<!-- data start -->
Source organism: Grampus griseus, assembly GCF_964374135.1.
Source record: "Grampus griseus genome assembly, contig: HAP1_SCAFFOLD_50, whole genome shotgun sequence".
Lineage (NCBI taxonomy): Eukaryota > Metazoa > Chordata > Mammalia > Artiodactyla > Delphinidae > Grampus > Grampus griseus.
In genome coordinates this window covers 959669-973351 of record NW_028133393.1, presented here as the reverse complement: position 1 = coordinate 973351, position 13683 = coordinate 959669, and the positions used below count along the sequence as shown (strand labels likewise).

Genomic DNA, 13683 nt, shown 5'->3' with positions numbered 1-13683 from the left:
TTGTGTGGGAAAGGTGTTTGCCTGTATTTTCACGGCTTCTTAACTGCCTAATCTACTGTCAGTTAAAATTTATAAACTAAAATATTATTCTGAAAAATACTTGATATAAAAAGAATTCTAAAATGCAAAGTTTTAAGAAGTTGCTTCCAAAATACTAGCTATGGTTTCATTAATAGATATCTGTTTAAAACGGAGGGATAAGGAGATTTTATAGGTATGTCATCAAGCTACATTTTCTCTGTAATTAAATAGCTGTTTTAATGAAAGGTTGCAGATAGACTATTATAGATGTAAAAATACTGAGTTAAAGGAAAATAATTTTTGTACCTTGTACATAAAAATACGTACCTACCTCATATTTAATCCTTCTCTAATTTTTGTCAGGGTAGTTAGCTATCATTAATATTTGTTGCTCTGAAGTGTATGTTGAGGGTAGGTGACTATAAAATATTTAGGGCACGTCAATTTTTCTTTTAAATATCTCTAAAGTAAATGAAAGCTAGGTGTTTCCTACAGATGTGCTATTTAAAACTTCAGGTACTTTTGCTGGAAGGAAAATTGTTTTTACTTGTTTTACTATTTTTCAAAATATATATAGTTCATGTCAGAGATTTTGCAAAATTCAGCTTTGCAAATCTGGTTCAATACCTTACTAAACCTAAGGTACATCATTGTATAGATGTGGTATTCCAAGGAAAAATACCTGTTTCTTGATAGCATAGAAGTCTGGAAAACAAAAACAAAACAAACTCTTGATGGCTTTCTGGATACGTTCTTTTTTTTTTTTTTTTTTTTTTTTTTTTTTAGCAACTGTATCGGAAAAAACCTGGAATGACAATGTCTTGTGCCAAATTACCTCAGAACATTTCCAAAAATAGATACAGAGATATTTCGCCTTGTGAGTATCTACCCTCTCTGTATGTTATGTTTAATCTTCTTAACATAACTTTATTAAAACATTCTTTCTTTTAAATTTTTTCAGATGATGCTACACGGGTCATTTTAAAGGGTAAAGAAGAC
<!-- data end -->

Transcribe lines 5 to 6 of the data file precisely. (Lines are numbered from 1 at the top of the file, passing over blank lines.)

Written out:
Genomic DNA, 13683 nt, shown 5'->3' with positions numbered 1-13683 from the left:
TTGTGTGGGAAAGGTGTTTGCCTGTATTTTCACGGCTTCTTAACTGCCTAATCTACTGTCAGTTAAAATTTATAAACTAAAATATTATTCTGAAAAATACTTGATATAAAAAGAATTCTAAAATGCAAAGTTTTAAGAAGTTGCTTCCAAAATACTAGCTATGGTTTCATTAATAGATATCTGTTTAAAACGGAGGGATAAGGAGATTTTATAGGTATGTCATCAAGCTACATTTTCTCTGTAATTAAATAGCTGTTTTAATGAAAGGTTGCAGATAGACTATTATAGATGTAAAAATACTGAGTTAAAGGAAAATAATTTTTGTACCTTGTACATAAAAATACGTACCTACCTCATATTTAATCCTTCTCTAATTTTTGTCAGGGTAGTTAGCTATCATTAATATTTGTTGCTCTGAAGTGTATGTTGAGGGTAGGTGACTATAAAATATTTAGGGCACGTCAATTTTTCTTTTAAATATCTCTAAAGTAAATGAAAGCTAGGTGTTTCCTACAGATGTGCTATTTAAAACTTCAGGTACTTTTGCTGGAAGGAAAATTGTTTTTACTTGTTTTACTATTTTTCAAAATATATATAGTTCATGTCAGAGATTTTGCAAAATTCAGCTTTGCAAATCTGGTTCAATACCTTACTAAACCTAAGGTACATCATTGTATAGATGTGGTATTCCAAGGAAAAATACCTGTTTCTTGATAGCATAGAAGTCTGGAAAACAAAAACAAAACAAACTCTTGATGGCTTTCTGGATACGTTCTTTTTTTTTTTTTTTTTTTTTTTTTTTTTTAGCAACTGTATCGGAAAAAACCTGGAATGACAATGTCTTGTGCCAAATTACCTCAGAACATTTCCAAAAATAGATACAGAGATATTTCGCCTTGTGAGTATCTACCCTCTCTGTATGTTATGTTTAATCTTCTTAACATAACTTTATTAAAACATTCTTTCTTTTAAATTTTTTCAGATGATGCTACACGGGTCATTTTAAAGGGTAAAGAAGAC